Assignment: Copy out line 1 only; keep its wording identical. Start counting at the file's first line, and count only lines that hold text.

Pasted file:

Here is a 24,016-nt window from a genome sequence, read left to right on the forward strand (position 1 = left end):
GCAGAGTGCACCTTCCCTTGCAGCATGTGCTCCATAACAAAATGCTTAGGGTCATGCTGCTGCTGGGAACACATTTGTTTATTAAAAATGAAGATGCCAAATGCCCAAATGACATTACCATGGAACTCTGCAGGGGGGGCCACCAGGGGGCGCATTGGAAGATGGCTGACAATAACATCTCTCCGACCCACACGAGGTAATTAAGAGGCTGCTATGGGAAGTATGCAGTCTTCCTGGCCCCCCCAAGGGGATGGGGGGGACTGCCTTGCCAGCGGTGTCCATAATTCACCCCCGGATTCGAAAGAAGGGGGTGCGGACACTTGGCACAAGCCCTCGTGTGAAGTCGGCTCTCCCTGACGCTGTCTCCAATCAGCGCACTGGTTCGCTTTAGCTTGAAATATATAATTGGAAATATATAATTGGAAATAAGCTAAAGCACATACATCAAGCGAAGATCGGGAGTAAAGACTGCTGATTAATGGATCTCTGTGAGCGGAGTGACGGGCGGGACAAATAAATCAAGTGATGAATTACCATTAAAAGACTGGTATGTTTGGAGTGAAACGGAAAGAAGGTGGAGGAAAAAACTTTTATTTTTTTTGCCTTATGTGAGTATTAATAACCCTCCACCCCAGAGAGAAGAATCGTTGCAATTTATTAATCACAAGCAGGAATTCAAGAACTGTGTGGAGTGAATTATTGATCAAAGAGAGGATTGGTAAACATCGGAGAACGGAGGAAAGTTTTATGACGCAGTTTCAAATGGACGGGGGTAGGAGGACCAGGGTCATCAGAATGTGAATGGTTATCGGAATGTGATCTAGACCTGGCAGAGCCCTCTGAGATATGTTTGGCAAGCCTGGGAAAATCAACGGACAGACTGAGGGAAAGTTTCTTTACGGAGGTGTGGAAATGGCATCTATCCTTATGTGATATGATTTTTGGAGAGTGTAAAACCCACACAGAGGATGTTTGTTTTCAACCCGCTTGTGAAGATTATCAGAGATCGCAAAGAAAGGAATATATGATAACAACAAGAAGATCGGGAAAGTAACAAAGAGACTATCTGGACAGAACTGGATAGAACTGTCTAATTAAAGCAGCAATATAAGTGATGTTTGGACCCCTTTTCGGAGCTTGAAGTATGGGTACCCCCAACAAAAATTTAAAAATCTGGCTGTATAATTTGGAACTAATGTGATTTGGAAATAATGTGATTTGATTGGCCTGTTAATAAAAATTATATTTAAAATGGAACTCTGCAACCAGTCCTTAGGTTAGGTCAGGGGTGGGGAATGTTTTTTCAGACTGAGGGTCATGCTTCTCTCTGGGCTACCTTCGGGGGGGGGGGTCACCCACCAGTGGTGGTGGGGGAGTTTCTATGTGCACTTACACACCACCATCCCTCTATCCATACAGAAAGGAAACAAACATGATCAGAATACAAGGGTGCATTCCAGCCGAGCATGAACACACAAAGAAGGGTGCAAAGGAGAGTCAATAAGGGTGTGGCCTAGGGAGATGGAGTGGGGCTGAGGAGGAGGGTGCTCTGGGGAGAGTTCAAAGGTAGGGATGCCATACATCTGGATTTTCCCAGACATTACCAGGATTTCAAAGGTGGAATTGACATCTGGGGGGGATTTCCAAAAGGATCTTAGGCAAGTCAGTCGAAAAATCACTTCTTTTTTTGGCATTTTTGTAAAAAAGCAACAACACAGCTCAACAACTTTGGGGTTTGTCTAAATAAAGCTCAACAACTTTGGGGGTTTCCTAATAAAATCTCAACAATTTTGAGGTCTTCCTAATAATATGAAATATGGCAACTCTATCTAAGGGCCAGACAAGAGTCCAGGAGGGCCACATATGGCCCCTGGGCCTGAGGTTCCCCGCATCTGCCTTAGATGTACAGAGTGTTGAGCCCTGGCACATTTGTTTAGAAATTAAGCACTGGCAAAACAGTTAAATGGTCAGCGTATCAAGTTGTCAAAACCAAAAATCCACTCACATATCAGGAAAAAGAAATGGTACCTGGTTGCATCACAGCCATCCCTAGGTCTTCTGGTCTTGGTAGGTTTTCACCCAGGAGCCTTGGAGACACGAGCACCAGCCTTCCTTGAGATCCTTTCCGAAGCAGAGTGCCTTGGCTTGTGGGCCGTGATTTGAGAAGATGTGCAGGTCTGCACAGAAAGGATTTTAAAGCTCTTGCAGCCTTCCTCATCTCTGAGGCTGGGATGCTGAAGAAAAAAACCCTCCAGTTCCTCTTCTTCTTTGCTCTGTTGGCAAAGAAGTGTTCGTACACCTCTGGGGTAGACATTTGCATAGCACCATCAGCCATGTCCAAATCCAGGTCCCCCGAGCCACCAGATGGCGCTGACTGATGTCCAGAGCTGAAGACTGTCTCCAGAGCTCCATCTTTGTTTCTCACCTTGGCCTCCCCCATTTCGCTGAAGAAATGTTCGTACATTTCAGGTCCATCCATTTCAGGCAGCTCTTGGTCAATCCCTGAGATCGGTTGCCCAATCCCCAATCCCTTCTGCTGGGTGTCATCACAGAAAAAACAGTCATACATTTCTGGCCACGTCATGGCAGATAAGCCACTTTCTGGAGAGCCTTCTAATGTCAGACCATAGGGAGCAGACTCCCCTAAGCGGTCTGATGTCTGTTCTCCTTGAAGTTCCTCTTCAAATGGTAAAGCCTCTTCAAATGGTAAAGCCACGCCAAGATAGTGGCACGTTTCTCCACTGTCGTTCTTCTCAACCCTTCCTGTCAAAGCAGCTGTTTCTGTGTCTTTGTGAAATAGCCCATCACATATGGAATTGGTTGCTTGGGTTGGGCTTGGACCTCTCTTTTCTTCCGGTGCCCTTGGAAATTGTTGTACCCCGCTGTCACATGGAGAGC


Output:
Here is a 24,016-nt window from a genome sequence, read left to right on the forward strand (position 1 = left end):